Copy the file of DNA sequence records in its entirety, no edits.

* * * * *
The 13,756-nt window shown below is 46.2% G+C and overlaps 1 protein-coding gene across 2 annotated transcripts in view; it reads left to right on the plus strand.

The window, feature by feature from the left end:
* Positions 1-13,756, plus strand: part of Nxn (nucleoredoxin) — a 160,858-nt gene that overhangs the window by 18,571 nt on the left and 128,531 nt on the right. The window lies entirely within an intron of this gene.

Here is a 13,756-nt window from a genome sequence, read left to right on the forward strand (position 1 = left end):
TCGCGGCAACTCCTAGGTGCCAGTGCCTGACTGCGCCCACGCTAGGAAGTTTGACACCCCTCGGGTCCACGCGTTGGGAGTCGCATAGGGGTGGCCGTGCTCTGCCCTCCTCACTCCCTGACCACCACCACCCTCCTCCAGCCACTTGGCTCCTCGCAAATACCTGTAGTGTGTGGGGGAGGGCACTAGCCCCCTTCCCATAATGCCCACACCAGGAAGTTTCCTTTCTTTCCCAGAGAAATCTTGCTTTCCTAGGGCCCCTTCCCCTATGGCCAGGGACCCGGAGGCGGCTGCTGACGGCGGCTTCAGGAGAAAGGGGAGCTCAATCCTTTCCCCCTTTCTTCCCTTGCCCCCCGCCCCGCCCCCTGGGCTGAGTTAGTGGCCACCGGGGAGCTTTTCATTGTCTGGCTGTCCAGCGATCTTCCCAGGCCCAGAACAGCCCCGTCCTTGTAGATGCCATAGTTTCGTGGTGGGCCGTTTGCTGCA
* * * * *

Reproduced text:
The 13,756-nt window shown below is 46.2% G+C and overlaps 1 protein-coding gene across 2 annotated transcripts in view; it reads left to right on the plus strand.

The window, feature by feature from the left end:
* Positions 1-13,756, plus strand: part of Nxn (nucleoredoxin) — a 160,858-nt gene that overhangs the window by 18,571 nt on the left and 128,531 nt on the right. The window lies entirely within an intron of this gene.

Here is a 13,756-nt window from a genome sequence, read left to right on the forward strand (position 1 = left end):
TCGCGGCAACTCCTAGGTGCCAGTGCCTGACTGCGCCCACGCTAGGAAGTTTGACACCCCTCGGGTCCACGCGTTGGGAGTCGCATAGGGGTGGCCGTGCTCTGCCCTCCTCACTCCCTGACCACCACCACCCTCCTCCAGCCACTTGGCTCCTCGCAAATACCTGTAGTGTGTGGGGGAGGGCACTAGCCCCCTTCCCATAATGCCCACACCAGGAAGTTTCCTTTCTTTCCCAGAGAAATCTTGCTTTCCTAGGGCCCCTTCCCCTATGGCCAGGGACCCGGAGGCGGCTGCTGACGGCGGCTTCAGGAGAAAGGGGAGCTCAATCCTTTCCCCCTTTCTTCCCTTGCCCCCCGCCCCGCCCCCTGGGCTGAGTTAGTGGCCACCGGGGAGCTTTTCATTGTCTGGCTGTCCAGCGATCTTCCCAGGCCCAGAACAGCCCCGTCCTTGTAGATGCCATAGTTTCGTGGTGGGCCGTTTGCTGCA